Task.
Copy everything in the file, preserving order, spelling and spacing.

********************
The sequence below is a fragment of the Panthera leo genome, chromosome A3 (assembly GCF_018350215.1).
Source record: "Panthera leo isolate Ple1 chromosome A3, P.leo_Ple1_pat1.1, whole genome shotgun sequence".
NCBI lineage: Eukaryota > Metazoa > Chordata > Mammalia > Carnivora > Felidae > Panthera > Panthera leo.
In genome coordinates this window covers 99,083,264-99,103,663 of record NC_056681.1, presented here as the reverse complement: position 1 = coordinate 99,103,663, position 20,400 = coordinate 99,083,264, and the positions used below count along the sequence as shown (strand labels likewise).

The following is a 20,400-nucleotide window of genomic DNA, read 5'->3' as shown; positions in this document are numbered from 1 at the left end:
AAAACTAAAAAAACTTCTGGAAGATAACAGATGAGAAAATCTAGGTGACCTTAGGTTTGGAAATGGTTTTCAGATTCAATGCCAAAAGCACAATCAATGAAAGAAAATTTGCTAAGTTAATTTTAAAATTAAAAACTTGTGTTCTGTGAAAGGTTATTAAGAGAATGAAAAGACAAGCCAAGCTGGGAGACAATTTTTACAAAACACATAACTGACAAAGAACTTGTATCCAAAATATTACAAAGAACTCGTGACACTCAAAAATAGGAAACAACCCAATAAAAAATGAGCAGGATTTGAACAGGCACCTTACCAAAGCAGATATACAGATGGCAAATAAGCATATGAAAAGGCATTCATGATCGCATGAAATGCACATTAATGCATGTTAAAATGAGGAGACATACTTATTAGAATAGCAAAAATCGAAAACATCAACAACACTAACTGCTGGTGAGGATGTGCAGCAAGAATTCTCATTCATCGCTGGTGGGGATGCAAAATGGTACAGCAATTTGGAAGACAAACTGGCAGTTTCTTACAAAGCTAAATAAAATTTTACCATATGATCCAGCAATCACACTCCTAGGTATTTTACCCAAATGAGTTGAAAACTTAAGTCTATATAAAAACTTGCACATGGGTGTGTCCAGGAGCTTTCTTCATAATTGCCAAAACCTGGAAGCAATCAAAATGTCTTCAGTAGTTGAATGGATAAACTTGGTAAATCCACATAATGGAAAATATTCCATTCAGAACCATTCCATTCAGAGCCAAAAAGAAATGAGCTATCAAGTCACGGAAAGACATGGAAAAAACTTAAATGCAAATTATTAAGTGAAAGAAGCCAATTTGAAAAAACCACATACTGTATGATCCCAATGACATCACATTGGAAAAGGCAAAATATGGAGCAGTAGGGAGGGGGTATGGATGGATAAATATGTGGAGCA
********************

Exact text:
The sequence below is a fragment of the Panthera leo genome, chromosome A3 (assembly GCF_018350215.1).
Source record: "Panthera leo isolate Ple1 chromosome A3, P.leo_Ple1_pat1.1, whole genome shotgun sequence".
NCBI lineage: Eukaryota > Metazoa > Chordata > Mammalia > Carnivora > Felidae > Panthera > Panthera leo.
In genome coordinates this window covers 99,083,264-99,103,663 of record NC_056681.1, presented here as the reverse complement: position 1 = coordinate 99,103,663, position 20,400 = coordinate 99,083,264, and the positions used below count along the sequence as shown (strand labels likewise).

The following is a 20,400-nucleotide window of genomic DNA, read 5'->3' as shown; positions in this document are numbered from 1 at the left end:
AAAACTAAAAAAACTTCTGGAAGATAACAGATGAGAAAATCTAGGTGACCTTAGGTTTGGAAATGGTTTTCAGATTCAATGCCAAAAGCACAATCAATGAAAGAAAATTTGCTAAGTTAATTTTAAAATTAAAAACTTGTGTTCTGTGAAAGGTTATTAAGAGAATGAAAAGACAAGCCAAGCTGGGAGACAATTTTTACAAAACACATAACTGACAAAGAACTTGTATCCAAAATATTACAAAGAACTCGTGACACTCAAAAATAGGAAACAACCCAATAAAAAATGAGCAGGATTTGAACAGGCACCTTACCAAAGCAGATATACAGATGGCAAATAAGCATATGAAAAGGCATTCATGATCGCATGAAATGCACATTAATGCATGTTAAAATGAGGAGACATACTTATTAGAATAGCAAAAATCGAAAACATCAACAACACTAACTGCTGGTGAGGATGTGCAGCAAGAATTCTCATTCATCGCTGGTGGGGATGCAAAATGGTACAGCAATTTGGAAGACAAACTGGCAGTTTCTTACAAAGCTAAATAAAATTTTACCATATGATCCAGCAATCACACTCCTAGGTATTTTACCCAAATGAGTTGAAAACTTAAGTCTATATAAAAACTTGCACATGGGTGTGTCCAGGAGCTTTCTTCATAATTGCCAAAACCTGGAAGCAATCAAAATGTCTTCAGTAGTTGAATGGATAAACTTGGTAAATCCACATAATGGAAAATATTCCATTCAGAACCATTCCATTCAGAGCCAAAAAGAAATGAGCTATCAAGTCACGGAAAGACATGGAAAAAACTTAAATGCAAATTATTAAGTGAAAGAAGCCAATTTGAAAAAACCACATACTGTATGATCCCAATGACATCACATTGGAAAAGGCAAAATATGGAGCAGTAGGGAGGGGGTATGGATGGATAAATATGTGGAGCA